Video captured by the team of CNN’s Andrew Stevens showed the raging power of super typhoon Haiyan in Tacloban City. The storm, which packed winds of over 250 km/h, slammed into houses, forcing doors and windows open. Terrified residents huddled together in a sturdy building, praying for the howling winds to die down. Later on, water flooded the streets, as the storm surge had begun to ravage the city. A family trapped in the first floor of their home break down a window for escape. With the waters quickly rising, fellow survivors help evacuating the family, using a mattress as a makeshift raft. When the winds died down and the waters receded, fallen trees and debris showed the full force of the storm’s fury.

  7. Why Haiyan left so much death and destruction

    PHILIPPINES, TACLOBAN : A surivor walks among the debris of houses destroyed by Super Typhoon Haiyan in Tacloban in the eastern Philippine island of Leyte on November 11, 2013. The United States, Australia and the United Nations mobilised emergency aid to the Philippines as the scale of the devastation unleashed by Super Typhoon Haiyan emerged on November 11. AFP PHOTO / NOEL CELIS

    Despite early warnings — including an address from the President on the eve of the typhoon — typhoon Haiyan left many Visayas regions ravaged. The Washington Post reports a combination of factors contributed to the massive destruction: geography, population density, poverty, and government. One of the hardest-hit areas, Tacloban City, lies on a funnel-shaped bay in the Leyte Gulf. Its location and the shape of the bay made the city vulnerable to storm surges and put it squarely in the path of the typhoon’s disastrous winds. The massive loss of life though could have been prevented if mass evacuations had been done. But Tacloban City is located in a mountainous island where moving people out was not possible. Shelters used as evacuation centers also collapsed under the brunt of the storm. The Associated Press also said poverty, flimsy infrastructure, and a weak central government hampered preparation efforts.

    Despite the massive devastation — with a death toll feared to reach 10,000 in one province alone — the estimates wouldn’t put Typhoon Haiyan in the list of top 35 deadliest tropical cyclones. The 1970 Bhola Cyclone in Bangladesh that killed 300,000 to 500,000 is considered the deadliest on record.

    Read the full story on Washington Post.

  8. PH negotiator: End climate crisis ‘madness’

    A MOMENT OF SILENCE. Naderev Sano and other delegates pay standing tribute to victims of Typhoon Haiyan during the UN Climate Change Conference COP 19 on November 11, 2013 AFP PHOTO/JANEK SKARZYNSKI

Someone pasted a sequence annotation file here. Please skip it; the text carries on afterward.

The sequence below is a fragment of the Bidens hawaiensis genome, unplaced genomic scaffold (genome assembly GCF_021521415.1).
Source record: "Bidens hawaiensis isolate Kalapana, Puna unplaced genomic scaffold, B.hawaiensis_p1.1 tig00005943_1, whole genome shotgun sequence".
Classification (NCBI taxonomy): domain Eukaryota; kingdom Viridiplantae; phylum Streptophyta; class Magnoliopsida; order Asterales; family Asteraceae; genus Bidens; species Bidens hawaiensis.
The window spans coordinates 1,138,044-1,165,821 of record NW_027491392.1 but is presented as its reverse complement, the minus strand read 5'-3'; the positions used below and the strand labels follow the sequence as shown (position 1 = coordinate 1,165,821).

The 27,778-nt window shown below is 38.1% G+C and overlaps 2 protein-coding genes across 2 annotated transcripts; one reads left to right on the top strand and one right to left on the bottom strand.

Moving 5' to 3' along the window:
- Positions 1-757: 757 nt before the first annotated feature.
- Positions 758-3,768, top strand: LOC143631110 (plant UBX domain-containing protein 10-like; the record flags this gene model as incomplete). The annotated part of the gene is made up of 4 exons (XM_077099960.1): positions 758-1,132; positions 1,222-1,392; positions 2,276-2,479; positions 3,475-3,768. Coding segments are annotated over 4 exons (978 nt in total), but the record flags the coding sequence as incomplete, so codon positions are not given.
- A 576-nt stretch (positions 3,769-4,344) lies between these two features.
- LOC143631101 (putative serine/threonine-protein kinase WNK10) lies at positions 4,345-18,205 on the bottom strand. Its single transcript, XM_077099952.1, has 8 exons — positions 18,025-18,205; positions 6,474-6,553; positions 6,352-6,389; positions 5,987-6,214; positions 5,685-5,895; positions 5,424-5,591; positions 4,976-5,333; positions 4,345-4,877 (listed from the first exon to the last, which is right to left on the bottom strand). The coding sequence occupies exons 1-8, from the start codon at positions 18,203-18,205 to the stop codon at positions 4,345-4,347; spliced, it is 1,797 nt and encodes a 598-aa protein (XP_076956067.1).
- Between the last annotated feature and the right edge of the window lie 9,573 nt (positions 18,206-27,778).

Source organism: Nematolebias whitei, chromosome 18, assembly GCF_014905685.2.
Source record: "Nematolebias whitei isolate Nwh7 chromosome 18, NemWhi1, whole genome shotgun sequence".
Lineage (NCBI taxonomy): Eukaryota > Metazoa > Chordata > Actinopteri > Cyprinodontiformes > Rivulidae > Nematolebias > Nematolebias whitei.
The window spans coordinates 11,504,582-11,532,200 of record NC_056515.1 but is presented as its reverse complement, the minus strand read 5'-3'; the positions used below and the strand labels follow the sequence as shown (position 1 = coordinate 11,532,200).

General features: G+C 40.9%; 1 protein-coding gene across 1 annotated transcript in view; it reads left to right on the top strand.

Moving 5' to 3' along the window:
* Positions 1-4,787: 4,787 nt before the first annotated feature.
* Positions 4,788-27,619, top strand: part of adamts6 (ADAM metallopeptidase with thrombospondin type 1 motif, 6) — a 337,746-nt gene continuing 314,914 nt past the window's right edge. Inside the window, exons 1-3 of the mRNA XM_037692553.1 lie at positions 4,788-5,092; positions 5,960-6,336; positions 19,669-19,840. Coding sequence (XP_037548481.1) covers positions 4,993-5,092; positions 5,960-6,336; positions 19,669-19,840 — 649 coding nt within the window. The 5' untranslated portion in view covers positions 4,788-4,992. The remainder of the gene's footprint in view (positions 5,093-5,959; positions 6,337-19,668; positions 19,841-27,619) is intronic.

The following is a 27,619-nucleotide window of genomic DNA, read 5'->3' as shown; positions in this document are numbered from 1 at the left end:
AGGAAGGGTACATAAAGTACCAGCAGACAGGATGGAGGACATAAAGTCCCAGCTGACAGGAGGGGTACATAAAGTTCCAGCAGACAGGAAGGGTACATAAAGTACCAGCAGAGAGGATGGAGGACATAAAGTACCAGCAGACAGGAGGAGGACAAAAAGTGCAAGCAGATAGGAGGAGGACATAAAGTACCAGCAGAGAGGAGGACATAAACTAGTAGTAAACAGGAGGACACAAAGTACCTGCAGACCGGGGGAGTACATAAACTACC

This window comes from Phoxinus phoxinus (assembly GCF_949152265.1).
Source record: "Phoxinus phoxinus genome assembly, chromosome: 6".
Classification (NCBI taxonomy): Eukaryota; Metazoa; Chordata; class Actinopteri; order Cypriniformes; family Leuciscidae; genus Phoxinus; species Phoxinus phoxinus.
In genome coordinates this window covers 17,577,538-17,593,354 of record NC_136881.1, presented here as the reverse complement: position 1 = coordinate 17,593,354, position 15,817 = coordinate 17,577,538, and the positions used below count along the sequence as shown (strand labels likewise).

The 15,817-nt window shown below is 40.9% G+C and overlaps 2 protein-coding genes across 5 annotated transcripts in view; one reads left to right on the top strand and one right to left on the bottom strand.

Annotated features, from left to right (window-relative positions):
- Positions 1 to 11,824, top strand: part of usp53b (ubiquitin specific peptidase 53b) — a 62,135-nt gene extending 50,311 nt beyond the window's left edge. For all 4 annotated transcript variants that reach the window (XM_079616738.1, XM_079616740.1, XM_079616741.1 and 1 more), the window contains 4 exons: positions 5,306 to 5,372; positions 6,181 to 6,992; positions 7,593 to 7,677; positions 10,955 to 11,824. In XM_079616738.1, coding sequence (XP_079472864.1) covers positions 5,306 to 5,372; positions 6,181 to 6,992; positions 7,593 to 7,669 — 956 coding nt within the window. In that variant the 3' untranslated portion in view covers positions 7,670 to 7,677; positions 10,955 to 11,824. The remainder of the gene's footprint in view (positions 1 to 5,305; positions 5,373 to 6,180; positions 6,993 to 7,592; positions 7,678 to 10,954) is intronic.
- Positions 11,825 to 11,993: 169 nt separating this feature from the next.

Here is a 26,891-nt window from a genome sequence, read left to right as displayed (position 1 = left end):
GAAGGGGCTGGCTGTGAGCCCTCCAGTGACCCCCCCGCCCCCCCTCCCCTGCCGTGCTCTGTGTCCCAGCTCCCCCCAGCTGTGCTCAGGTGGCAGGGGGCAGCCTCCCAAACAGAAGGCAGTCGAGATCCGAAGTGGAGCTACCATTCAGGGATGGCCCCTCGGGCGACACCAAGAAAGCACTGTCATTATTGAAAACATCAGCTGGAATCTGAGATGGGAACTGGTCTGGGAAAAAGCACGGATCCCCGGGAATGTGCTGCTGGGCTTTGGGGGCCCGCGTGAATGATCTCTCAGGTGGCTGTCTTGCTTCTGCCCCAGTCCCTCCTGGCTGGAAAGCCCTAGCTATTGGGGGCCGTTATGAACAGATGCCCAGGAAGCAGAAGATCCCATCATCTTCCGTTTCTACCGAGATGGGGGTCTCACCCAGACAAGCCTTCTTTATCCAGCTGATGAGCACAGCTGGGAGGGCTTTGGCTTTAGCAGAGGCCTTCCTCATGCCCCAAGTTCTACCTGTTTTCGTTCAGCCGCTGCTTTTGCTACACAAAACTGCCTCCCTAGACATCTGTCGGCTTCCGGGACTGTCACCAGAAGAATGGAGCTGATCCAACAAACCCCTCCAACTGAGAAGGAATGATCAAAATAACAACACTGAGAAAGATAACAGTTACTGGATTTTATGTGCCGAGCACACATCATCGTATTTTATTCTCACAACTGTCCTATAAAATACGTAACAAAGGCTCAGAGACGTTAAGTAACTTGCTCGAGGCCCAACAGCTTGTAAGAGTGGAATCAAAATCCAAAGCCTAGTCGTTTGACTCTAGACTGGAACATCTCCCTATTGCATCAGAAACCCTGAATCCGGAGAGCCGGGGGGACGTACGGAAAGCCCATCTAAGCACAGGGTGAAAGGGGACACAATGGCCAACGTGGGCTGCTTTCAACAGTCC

On the opening day of the UN Climate Change Conference in Poland, Naderev Saño of the Philippines’ Climate Change Commission urged for an end to the climate crisis “madness” and pledged to fast at the talks until there is “a meaningful outcome” to the discussions. Saño’s speech comes after super typhoon Haiyan wreaked havoc across the Central Philippines. In his speech, he said, “What my country is going through as a result of this extreme climate event is madness. The climate crisis is madness. We can stop this madness right here in Warsaw.” World nations launched a new round of talks in Warsaw to pave the way for a 2015 deal to cut climate-altering greenhouse gas emissions. Saño said that while the Philippines is working on its own renewable energy program, it struggles with it. He challenged developed countries to aid the Philippines by providing an estimated US$500 million for part of the incremental cost for the Philippines’ feed-in tariff. The 12-day United Nations talks opened amid a slew of warnings about extreme weather phenomena unless greenhouse gas emissions are curbed.

    Read the full story on Rappler.

  9. 60 Minutes apologizes for Benghazi report

    Screenshot from The New York Times' YouTube video

    The iconic American TV investigative news program “60 Minutes”, which airs on CBS, apologized for its Benghazi story two weeks before.  Reporter Lara Logan went on air to express regret for a story on the attack on the American diplomatic mission in Benghazi, Libya last year. Logan said their main source for the story, Dylan Davies, had misled the program’s staff. “It was a mistake to include him in our report. For that, we are very sorry,” Logan said. CBS took down the report from its site and scrubbed its Twitter feed. The New York Times drew parallels between this case and CBS’s flawed 2004 report on President George W. Bush’s time in the National Guard. The correspondent on the Bush report was CBS’ equally iconic news anchor Dan Rather, who resigned from the network in 2005.  The NYT notes, “Overall, cries of “conservative bias” are not nearly as resonant as cries of “liberal bias” were in 2004…” Media critics called for CBS to initiate an independent investigation of mistakes in the reporting process. CBS had not ordered an investigation.

    Read the full story on NY Times and Huffington Post.

  10. Iran agrees to ‘roadmap’ for UN inspections

    NEGOTIATING STILL. In this file photo, Iranian Foreign Minister Mohammad-Javad Zarif briefs to media after the closing of the two days of closed-door nuclear talks, during a press conference at the CICG, in Geneva, Switzerland, 16 October 2013. EPA/Martial Trezzini

    Iran agreed with a UN nuclear watchdog on a “roadmap for cooperation” to inspect its disputed program. Iran’s agreement with the International Atomic Energy Agency (IAEA) requires the country to provide information on all new research reactors and identify sites for the construction of power plants and for uranium enrichment. Iran’s nuclear chief Ali Akbar Salehi said IAEA inspectors would be allowed to visit a heavy water reactor under construction in Arak and the Gachin uranium mine in the south. At least a year from completion, the Arak reactor is a major source of concern for Western powers, who fear the plutonium it will produce could provide Iran with a second route to an atomic bomb. But Iran insists it wants to produce isotopes solely for medical and agricultural purposes. Despite failing to clinch a deal in Geneva over the weekend, diplomats say world powers are close to reaching a landmark interim deal to curb Iran’s nuclear program in return for sanctions relief.

    Read the full story on Rappler.